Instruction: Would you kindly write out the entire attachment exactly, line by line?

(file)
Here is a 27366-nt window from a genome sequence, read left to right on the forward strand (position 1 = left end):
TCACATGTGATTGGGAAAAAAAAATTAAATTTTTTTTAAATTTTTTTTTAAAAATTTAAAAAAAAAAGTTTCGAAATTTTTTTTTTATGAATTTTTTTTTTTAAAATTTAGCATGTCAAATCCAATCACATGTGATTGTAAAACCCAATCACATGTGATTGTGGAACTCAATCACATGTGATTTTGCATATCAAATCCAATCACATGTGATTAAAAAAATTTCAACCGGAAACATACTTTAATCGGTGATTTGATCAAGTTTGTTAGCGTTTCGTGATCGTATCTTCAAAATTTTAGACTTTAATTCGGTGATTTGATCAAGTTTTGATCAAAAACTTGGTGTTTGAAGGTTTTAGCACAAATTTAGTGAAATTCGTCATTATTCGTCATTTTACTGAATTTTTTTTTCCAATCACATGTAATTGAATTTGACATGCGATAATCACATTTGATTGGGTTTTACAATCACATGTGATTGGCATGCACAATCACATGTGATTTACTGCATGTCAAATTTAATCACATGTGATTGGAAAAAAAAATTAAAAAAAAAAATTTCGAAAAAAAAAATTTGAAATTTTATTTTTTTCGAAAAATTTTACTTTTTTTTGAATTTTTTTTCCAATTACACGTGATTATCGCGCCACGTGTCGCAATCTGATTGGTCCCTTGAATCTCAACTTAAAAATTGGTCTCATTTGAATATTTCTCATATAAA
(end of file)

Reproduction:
Here is a 27366-nt window from a genome sequence, read left to right on the forward strand (position 1 = left end):
TCACATGTGATTGGGAAAAAAAAATTAAATTTTTTTTAAATTTTTTTTTAAAAATTTAAAAAAAAAAGTTTCGAAATTTTTTTTTTATGAATTTTTTTTTTTAAAATTTAGCATGTCAAATCCAATCACATGTGATTGTAAAACCCAATCACATGTGATTGTGGAACTCAATCACATGTGATTTTGCATATCAAATCCAATCACATGTGATTAAAAAAATTTCAACCGGAAACATACTTTAATCGGTGATTTGATCAAGTTTGTTAGCGTTTCGTGATCGTATCTTCAAAATTTTAGACTTTAATTCGGTGATTTGATCAAGTTTTGATCAAAAACTTGGTGTTTGAAGGTTTTAGCACAAATTTAGTGAAATTCGTCATTATTCGTCATTTTACTGAATTTTTTTTTCCAATCACATGTAATTGAATTTGACATGCGATAATCACATTTGATTGGGTTTTACAATCACATGTGATTGGCATGCACAATCACATGTGATTTACTGCATGTCAAATTTAATCACATGTGATTGGAAAAAAAAATTAAAAAAAAAAATTTCGAAAAAAAAAATTTGAAATTTTATTTTTTTCGAAAAATTTTACTTTTTTTTGAATTTTTTTTCCAATTACACGTGATTATCGCGCCACGTGTCGCAATCTGATTGGTCCCTTGAATCTCAACTTAAAAATTGGTCTCATTTGAATATTTCTCATATAAA